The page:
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Title:Covid-19 Brings Back India’s Caste Discrimination Against Dalit Untouchables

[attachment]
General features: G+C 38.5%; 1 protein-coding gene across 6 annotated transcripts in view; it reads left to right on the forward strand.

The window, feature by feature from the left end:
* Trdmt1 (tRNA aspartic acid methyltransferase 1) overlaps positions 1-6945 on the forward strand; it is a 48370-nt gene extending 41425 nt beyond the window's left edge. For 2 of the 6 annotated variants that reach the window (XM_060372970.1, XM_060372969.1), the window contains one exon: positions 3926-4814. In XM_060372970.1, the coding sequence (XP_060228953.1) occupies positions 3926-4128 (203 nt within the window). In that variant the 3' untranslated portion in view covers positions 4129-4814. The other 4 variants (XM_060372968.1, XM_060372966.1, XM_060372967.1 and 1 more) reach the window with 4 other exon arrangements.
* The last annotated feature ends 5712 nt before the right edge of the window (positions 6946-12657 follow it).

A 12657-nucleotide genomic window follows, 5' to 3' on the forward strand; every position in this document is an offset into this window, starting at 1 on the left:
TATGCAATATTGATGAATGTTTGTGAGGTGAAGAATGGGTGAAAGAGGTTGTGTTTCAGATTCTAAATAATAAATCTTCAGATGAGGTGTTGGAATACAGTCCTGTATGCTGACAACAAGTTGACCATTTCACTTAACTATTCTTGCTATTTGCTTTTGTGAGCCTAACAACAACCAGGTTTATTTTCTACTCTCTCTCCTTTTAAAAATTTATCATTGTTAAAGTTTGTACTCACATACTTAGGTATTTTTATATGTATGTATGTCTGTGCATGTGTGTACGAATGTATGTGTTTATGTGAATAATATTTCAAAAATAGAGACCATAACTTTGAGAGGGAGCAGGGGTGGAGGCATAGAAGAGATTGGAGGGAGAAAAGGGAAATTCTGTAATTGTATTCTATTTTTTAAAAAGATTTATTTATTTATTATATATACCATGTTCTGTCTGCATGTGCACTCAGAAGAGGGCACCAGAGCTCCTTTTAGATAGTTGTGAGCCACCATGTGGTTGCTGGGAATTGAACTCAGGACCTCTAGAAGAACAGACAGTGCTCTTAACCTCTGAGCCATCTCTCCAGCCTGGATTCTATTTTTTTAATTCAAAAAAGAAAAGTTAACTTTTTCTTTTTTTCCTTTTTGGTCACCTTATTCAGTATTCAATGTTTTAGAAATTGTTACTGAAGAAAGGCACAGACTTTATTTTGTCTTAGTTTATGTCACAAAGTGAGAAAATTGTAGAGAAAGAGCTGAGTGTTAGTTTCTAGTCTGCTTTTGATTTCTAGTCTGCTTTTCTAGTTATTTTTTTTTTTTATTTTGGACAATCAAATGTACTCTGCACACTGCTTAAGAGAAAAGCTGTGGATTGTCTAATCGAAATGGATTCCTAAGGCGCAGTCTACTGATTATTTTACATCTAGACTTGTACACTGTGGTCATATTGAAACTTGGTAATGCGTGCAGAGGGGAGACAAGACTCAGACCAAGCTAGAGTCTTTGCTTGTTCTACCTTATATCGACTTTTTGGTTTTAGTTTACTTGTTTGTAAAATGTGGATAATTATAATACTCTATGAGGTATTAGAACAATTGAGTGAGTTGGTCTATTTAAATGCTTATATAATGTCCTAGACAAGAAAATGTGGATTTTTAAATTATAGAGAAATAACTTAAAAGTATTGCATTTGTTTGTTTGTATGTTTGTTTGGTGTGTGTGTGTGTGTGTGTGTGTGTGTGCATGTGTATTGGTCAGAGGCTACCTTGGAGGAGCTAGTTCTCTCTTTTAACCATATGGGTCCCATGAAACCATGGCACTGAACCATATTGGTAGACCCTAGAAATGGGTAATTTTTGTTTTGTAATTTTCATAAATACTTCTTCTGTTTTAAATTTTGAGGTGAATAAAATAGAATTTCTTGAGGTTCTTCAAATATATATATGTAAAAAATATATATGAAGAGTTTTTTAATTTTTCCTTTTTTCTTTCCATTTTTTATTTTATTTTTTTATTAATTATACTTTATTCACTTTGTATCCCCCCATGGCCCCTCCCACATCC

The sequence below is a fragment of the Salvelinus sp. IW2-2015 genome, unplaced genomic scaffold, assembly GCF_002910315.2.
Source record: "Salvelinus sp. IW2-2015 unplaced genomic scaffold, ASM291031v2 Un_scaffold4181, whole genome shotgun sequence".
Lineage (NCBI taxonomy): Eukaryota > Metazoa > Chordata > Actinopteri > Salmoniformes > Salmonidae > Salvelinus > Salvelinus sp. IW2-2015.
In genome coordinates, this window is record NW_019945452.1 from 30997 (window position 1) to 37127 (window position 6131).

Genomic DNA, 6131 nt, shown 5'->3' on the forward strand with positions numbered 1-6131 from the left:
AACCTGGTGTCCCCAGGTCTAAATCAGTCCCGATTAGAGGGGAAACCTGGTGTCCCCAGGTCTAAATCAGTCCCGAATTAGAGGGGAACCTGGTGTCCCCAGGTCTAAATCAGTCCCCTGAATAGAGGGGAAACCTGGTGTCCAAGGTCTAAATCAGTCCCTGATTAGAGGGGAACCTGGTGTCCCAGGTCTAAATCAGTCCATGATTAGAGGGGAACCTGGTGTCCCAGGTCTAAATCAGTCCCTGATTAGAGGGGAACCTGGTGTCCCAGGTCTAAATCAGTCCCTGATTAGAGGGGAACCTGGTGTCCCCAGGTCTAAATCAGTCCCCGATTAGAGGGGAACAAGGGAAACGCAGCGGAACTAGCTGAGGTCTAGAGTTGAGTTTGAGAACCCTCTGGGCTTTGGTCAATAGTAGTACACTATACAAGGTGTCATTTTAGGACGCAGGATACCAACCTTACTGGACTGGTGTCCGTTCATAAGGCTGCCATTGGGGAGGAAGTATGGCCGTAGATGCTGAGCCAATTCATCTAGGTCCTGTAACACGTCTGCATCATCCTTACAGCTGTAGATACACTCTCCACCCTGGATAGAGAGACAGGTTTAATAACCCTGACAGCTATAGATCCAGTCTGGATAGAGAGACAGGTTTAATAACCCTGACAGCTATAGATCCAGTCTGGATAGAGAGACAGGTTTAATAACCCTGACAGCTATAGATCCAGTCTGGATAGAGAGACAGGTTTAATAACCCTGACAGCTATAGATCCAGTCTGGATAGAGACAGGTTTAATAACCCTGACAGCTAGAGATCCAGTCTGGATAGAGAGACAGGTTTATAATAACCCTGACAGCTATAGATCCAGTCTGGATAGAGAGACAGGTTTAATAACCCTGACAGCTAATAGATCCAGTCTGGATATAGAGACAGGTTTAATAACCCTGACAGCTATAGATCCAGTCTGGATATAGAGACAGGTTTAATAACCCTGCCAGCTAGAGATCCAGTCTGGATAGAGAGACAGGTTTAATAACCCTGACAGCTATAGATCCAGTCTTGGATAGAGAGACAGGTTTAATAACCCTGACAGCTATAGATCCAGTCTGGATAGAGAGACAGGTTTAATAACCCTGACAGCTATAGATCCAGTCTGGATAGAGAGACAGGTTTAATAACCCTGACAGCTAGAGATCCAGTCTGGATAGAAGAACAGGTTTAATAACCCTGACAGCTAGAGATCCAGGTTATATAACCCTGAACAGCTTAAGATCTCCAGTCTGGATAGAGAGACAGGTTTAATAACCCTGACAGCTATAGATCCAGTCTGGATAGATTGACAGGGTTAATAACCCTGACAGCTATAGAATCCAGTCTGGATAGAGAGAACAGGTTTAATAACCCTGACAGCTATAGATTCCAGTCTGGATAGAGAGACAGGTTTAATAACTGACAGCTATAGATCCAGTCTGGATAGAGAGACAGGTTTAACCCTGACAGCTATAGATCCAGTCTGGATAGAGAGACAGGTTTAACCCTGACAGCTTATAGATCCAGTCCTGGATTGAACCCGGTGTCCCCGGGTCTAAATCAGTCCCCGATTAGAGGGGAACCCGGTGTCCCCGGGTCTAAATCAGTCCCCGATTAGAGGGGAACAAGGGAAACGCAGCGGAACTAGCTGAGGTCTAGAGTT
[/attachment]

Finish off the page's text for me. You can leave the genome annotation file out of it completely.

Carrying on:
Millions of migrant workers made arduous journeys to their villages after India imposed the world's largest coronavirus lockdown in March. Back in the rural hinterland, many say caste discrimination is reversing even the small economic and social gains they eked out in the cities. In the village of Aston, in the central state of Madhya Pradesh, Raju Banskar, 33, says the double stigma of coming from a lower caste and having traveled from New Delhi where the coronavirus is spreading has made it impossible to find a job. In the city, construction work fueled by India's decades long economic boom brought him 250 rupees to 300 rupees ($3-$4) a day, and few paid attention to his caste. But building sites shut down when Prime Minister Narendra Modi imposed the nationwide lockdown to contain the virus. Back home, Banskar says work created through government jobs programs are mostly allocated by the village headman to upper caste workers. “I have no land, so had left my village some 12 years ago in search of work and to escape this system where I am considered untouchable,” Banskar said by phone. “I have come back to the same situation that I left, in fact it has only become worse.” People from lower castes were historically not allowed to touch those from higher castes, and Banskar says many of these practices remain in his village. As India's economy leapfrogged from just over 1% GDP growth in 1991 to the range of 10% in the fiscal year ending March 2007, millions like Banskar moved from villages to cities to work. Affirmative action policies such as the reservations of jobs, spots in schools and the legislature helped many overcome centuries of economic deprivation and social oppression. Fallouts from the virus are now reversing some of those advances. While the pandemic has destroyed livelihoods worldwide, leaving people from New York to London to Mumbai without jobs, some of the biggest hits are likely to be taken by families in countries like India that have few social safety nets. The World Bank estimates India's lockdown will push 12 million people into abject poverty. Many may never recover. Despite reforms over the decades, those perceived as being on the lowest rungs of the caste ladder still regularly face discrimination and violence from upper castes. And groups like Dalits continue to be among India's poorest. Traditionally disadvantaged subgroups such as rural dwellers, lower castes and tribes, Muslims, and young children were still the poorest in fiscal year 2015-2016, according to a study by the University of Oxford and others. The discrimination the migrants describe isn't new. According to a 2010 study on social discrimination by Oxfam India, a New Delhi-based NGO, Dalits, tribal groups, and Muslims are highly under- represented in better paid and higher status jobs, while they are disproportionately concentrated among those with lower wages in the informal sector. That's the area that's been hit the worst during the pandemic, making those from lower castes more likely to fall back into severe poverty. Sunil Kumar Chaurasia, program officer, with Sahbhagi Shikshan Kendra , a non-profit organization headquartered in northern state of Uttar Pradesh said it is mostly Dalits who suffer as they do not have the connections upper caste people have. Dalits are mostly uneducated and unaware of their rights or government schemes and hence can't access facilities, he said. Women are particularly sharply hit because they are often responsible for picking up food and water, and some migrant returnees said they wait for hours at the village tap because upper caste families get access first. In Aston village, Krishna Ahirwar, 22, returned from New Delhi along with her husband and toddler and is staying in a separate locality where Dalits have historically lived. Landless, with no ration card -- the government document required to get food aid - she's found it hard to arrange for food. “We are thinking about whether to go back to the city,” Ahirwar said. But returning to the city isn't easy. India has reported 2.8 million coronavirus cases, making the risk of contagion particularly high in crowded cities. Subscribe to our YouTube channel: QUICKTAKE ON SOCIAL: Follow QuickTake on Twitter: Like QuickTake on Facebook: Follow QuickTake on Instagram: Subscribe to our newsletter: Email us at QuickTake by Bloomberg is a global news network delivering up-to-the-minute analysis on the biggest news, trends and ideas for a new generation of leaders.


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